A new Australian crypto exchange is promoting ‘no KYC and unlimited withdrawals’. But is it legal?
But grassroots, tech-focused Melbourne startup Blockbid has thrown down the gauntlet by offering worldwide, instant, no-verification signups, and unlimited withdrawals.
It’s also distributing a new token this week, designed by a famous crypto economist, that aims to solve the No.1 issue facing new exchanges: No one wants to trade on a platform which doesn’t have other traders yet.
Hold on, isn’t ‘no KYC’ illegal?
As it happens the ‘no KYC, unlimited withdrawals’ offer appears to be completely legal – but only because the exchange has been forced to drop Australian dollars.
“If you’re only dealing with crypto to crypto then AUSTRAC isn’t interested,” said COO David Sapper, on the line from Europe where he was supposedly taking a few days off but was actually sifting through 300 work emails.
“While it creates an issue for some customers with the fiat on-ramp, it opens us up to a global user base enabling them to sign up immediately and trade across different pairs.”
AUSTRAC only cares about AUD
Blockbid’s legal advice is backed up by AUSTRAC’s website which defines a ‘Digital Currency Exchange Provider’ purely in terms of exchanging fiat for digital currencies.
You can swap Bitcoin for Ethereum or a million other digital currencies 1000 times a day, without falling under the classification of a ‘digital currency exchange’ and thus no need to be regulated by AUSTRAC.
Sapper said they will continue to report any suspicious trading activity to AUSTRAC regardless.
Life gives you lemons, make lemonade
The ‘no KYC, unlimited withdrawals’ offer is a way of turning a drawback into a selling point.
Like most cryptocurrency exchanges in the world, Blockbid has had trouble securing, and keeping, banking services.
They had their accounts shut down by the Commonwealth Bank, then moved to the Bank of Melbourne – who also shut them down – and finally moved their business banking to Macquarie.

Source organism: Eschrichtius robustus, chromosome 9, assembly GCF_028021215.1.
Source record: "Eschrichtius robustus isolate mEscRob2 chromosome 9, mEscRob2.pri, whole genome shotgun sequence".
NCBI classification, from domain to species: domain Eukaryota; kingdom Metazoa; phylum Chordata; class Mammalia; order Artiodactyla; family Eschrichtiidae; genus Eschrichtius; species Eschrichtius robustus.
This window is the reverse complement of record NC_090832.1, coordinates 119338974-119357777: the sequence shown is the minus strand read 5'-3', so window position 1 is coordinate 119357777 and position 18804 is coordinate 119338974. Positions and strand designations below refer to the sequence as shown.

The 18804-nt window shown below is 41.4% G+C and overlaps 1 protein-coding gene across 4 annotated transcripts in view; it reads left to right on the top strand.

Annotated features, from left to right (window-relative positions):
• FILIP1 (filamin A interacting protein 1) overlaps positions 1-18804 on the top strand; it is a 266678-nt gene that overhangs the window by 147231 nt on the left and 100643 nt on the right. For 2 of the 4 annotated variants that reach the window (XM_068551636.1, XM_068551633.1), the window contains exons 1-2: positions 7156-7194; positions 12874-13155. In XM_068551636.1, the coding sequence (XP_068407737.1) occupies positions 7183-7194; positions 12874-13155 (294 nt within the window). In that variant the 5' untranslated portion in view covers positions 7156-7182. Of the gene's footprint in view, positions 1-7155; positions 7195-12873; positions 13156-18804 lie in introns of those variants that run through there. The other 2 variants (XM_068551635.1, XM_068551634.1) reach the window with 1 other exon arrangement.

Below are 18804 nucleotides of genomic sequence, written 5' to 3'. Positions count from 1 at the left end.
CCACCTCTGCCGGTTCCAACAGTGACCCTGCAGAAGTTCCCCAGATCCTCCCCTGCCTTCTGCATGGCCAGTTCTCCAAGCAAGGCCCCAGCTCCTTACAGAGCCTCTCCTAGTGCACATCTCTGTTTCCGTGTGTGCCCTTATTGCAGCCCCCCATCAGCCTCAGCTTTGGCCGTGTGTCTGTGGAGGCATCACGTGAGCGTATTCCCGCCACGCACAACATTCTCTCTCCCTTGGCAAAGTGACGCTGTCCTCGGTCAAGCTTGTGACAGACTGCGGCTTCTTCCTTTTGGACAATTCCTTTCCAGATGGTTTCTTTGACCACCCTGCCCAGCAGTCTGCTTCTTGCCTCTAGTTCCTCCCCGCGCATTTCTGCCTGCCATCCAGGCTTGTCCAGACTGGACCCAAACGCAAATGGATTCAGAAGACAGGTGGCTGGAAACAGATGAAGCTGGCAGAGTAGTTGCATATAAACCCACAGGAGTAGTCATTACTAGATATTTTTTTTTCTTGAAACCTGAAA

However they’ve been unable to secure anything in writing that guarantees customers will be able to deposit and withdraw to the exchange, so they’ve decided to halt fiat for the time being.
“It’s really stupid the way (banks) are going about it,” Sapper said.
While other local exchanges have moved to small players like Goldfields or money transfer services, Sapper said these often came with hefty fees and some banks require large minimum deposits which tie up capital needed to get the exchange off the ground.
Fiat loss delays major partnership
The loss of AUD has thrown a spanner in the works for a couple of major partnerships, including becoming a local agent for a famous overseas ‘disruptive’ social trading platform.
Blockbid held its ICO in 2017 and launched its first beta in early 2018, before going to live trading in October 2018.
The platform has been built in-house from the ground up and isn’t a just another white label exchange with a new front end.
The official launch was held on June 1 and, after spending so long getting the technical aspects right, the team realized they needed to shift gears towards attracting users.
“We’ve come to a bit of a problem where we haven’t spent a fortune on marketing and we need to create some sort of hype for people to come trade on Blockbid,” Sapper said.
Essentially Blockbid faces the Chicken and Egg problem of every new exchange: No one wants to trade on your platform without liquidity and volume, and you can’t get liquidity and volume without people trading on your platform.
“We needed to solve the chicken and egg problem and we didn’t want to inflate volumes or engage in wash trading. It might get you up the exchange list early on but it will come back to bite you,” he explained.
New token released to incentivise liquidity
They have partnered with Zerocap and a couple of other outfits who are yet to officially announce the partnership.
For the past few months, they’ve been working with a crypto economist to design an incentive scheme to increase liquidity on the platform.
Although they looked at Transaction Fee Mining – the model popularized by FCoin and now adopted by a quarter of all exchanges, where users are rewarded with tokens for increasing volume – they realized it encouraged people to wash trade between stablecoins.
Introducing BIDL (the world’s least representative acronym)
Instead, they came up with BIDL (Blockbid Liquidity Token token) which will begin to be released within the week. (Formerly Blockbid Distribution Token).
Token emissions halve every 60 days until the end of the year.
“If there’s only 25 BTC trading volume, and you have brought 10%, you’ll get rewarded a lot for that.”
Each month 50% of transaction fees will be spent buying back the tokens and then burning them.
The white paper is available in Blockbid’s Telegram group.
“There’s a lot of mathematics behind it to ensure it runs securely and efficiently and provides a fair go to everyone involved.”